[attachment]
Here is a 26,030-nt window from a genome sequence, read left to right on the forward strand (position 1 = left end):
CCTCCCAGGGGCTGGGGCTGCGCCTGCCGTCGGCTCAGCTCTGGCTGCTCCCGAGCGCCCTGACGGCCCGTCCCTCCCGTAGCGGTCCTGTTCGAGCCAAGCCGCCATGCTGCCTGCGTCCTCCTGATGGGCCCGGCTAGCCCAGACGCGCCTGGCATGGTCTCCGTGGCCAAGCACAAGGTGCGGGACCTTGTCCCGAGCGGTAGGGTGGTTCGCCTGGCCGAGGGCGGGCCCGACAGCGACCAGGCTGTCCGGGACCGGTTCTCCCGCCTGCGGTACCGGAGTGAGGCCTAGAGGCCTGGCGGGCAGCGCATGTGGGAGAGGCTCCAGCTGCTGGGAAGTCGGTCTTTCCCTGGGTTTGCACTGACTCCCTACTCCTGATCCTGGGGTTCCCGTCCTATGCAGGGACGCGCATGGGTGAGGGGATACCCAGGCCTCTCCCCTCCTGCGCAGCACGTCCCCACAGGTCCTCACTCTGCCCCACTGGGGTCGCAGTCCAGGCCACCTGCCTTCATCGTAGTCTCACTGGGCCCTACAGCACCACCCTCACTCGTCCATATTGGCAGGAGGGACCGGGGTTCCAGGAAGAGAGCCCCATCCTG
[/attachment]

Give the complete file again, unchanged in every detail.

Here is a 26,030-nt window from a genome sequence, read left to right on the forward strand (position 1 = left end):
CCTCCCAGGGGCTGGGGCTGCGCCTGCCGTCGGCTCAGCTCTGGCTGCTCCCGAGCGCCCTGACGGCCCGTCCCTCCCGTAGCGGTCCTGTTCGAGCCAAGCCGCCATGCTGCCTGCGTCCTCCTGATGGGCCCGGCTAGCCCAGACGCGCCTGGCATGGTCTCCGTGGCCAAGCACAAGGTGCGGGACCTTGTCCCGAGCGGTAGGGTGGTTCGCCTGGCCGAGGGCGGGCCCGACAGCGACCAGGCTGTCCGGGACCGGTTCTCCCGCCTGCGGTACCGGAGTGAGGCCTAGAGGCCTGGCGGGCAGCGCATGTGGGAGAGGCTCCAGCTGCTGGGAAGTCGGTCTTTCCCTGGGTTTGCACTGACTCCCTACTCCTGATCCTGGGGTTCCCGTCCTATGCAGGGACGCGCATGGGTGAGGGGATACCCAGGCCTCTCCCCTCCTGCGCAGCACGTCCCCACAGGTCCTCACTCTGCCCCACTGGGGTCGCAGTCCAGGCCACCTGCCTTCATCGTAGTCTCACTGGGCCCTACAGCACCACCCTCACTCGTCCATATTGGCAGGAGGGACCGGGGTTCCAGGAAGAGAGCCCCATCCTG